THE INTERNATIONAL Space Station (ISS) is packed full of bacteria and fungi that could potentially be harmful to astronauts, a new study has found.

NASA News: Scientists find ponteitally harmful diseases on International Space Station

Source: Bill McLoughlin

In a study published in the Microbiome journal, researchers found that the space station has become littered with microbes that could carry “infectious diseases”. NASA scientists found microbes which thrive in extreme sealed environments such as the space station. Although the study could not yet determine the severity of the bacteria, it has opened the door for more research into the space station’s “indoor microbiome”.

Corresponding author Senior Research Scientist Dr Kasthuri Venkateswaran, at the NASA Jet Propulsion Laboratory (JPL), also added that the damage from the microbes is not yet known.

He said: “Specific microbes in these indoor spaces have been shown to impact human health by influencing our susceptibility to allergies, infectious diseases, or sick building syndrome.

“The influence of the indoor microbiome on human health becomes more important for astronauts during flights due to altered immunity associated with space flight and the lack of sophisticated medical interventions that are available on Earth.”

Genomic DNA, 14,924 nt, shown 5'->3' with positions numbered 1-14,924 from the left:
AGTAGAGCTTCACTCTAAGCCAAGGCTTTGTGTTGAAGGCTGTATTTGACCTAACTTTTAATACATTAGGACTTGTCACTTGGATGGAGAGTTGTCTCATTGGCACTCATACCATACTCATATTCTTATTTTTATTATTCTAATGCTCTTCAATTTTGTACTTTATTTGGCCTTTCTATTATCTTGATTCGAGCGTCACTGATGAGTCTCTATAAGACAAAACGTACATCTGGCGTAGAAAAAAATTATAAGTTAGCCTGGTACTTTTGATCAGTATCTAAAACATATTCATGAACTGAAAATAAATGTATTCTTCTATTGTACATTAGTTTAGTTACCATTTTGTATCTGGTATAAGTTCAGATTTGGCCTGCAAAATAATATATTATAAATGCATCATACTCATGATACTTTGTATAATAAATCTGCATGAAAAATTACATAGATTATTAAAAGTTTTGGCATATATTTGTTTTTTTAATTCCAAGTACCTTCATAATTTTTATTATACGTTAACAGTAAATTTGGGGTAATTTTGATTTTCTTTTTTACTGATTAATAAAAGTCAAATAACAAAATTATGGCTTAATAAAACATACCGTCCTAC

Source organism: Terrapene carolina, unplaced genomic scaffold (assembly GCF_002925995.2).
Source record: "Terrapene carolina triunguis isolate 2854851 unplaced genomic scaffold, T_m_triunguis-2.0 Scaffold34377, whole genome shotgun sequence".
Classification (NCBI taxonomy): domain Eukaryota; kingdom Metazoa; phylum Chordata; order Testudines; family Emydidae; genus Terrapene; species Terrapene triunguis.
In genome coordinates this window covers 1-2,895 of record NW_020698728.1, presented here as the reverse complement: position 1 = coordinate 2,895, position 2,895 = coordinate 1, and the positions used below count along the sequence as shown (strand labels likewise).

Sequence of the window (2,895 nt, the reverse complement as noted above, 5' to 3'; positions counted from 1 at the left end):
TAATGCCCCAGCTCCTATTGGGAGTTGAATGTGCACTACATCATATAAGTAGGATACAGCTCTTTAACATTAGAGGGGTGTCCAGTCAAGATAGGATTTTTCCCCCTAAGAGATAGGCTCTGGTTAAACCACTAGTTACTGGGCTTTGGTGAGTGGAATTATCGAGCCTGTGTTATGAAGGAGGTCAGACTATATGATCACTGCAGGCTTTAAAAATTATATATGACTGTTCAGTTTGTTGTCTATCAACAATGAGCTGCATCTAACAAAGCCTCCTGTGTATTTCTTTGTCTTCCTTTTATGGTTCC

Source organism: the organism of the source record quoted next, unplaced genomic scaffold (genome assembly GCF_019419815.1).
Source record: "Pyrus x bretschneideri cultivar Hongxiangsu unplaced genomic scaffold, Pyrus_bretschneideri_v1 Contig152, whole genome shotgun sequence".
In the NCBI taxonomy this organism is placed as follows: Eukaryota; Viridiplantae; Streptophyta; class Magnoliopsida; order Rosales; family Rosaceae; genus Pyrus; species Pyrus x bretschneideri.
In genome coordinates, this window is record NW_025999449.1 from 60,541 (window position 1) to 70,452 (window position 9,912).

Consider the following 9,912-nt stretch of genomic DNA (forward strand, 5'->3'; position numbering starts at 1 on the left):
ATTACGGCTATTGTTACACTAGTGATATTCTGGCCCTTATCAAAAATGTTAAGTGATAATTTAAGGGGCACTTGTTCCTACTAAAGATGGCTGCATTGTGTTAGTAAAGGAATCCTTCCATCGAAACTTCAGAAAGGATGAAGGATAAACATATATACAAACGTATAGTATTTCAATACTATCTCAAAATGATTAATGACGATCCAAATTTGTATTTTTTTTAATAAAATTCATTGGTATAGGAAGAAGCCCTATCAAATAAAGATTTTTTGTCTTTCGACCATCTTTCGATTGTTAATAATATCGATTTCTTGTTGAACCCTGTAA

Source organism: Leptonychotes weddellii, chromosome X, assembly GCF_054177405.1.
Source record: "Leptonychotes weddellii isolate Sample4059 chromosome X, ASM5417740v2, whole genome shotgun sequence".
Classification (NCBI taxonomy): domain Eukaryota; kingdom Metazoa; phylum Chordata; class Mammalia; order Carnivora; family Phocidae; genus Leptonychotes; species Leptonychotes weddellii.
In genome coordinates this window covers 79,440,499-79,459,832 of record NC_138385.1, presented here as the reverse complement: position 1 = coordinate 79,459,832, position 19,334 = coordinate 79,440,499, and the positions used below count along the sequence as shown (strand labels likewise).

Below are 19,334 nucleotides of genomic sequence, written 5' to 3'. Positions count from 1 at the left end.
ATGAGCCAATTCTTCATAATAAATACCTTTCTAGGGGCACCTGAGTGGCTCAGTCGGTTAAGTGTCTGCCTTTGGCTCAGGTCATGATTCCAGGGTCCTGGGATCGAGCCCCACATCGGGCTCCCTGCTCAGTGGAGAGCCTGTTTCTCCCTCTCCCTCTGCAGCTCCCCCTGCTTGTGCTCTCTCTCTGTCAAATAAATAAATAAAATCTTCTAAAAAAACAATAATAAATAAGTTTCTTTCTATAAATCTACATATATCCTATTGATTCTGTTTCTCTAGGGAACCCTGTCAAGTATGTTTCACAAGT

Mr Venkateswaran noted that like indoor environments on Earth, it is incredibly easy for the bacteria to build up due the extreme environment of the space station.

He concluded that more needs to be done in order to understand the consequences of the bacteria within the environment of a spacecraft.

Joint first author of the study postdoctoral scholar Dr Camilla Urbaniak at JPL added: “Some of the microorganisms we identified on the ISS have also been implicated in microbial induced corrosion on Earth.

“However, the role they play in corrosion aboard the ISS remains to be determined.”

The station was built in 1998 and has been inhabited by astronauts ever since.

Since then, it has been visited by 222 astronauts with six re-supply missions every year until August 2017.

Each time every astronaut goes up to the station, they could potentially bring up bacteria which then spreads within the sealed environment of the space station.

Although the capsules the astronauts travelled in were built in sterile environments before being sent into orbit and routine monitoring has taken place, a comprehensive catalogue of what is bacteria is present in the ISS has only just been discovered.

This latest news comes as NASA scientists have warned that the Earth’s atmosphere is being pummelled by “otherworldly bubbles’ which could hinder satellites in space.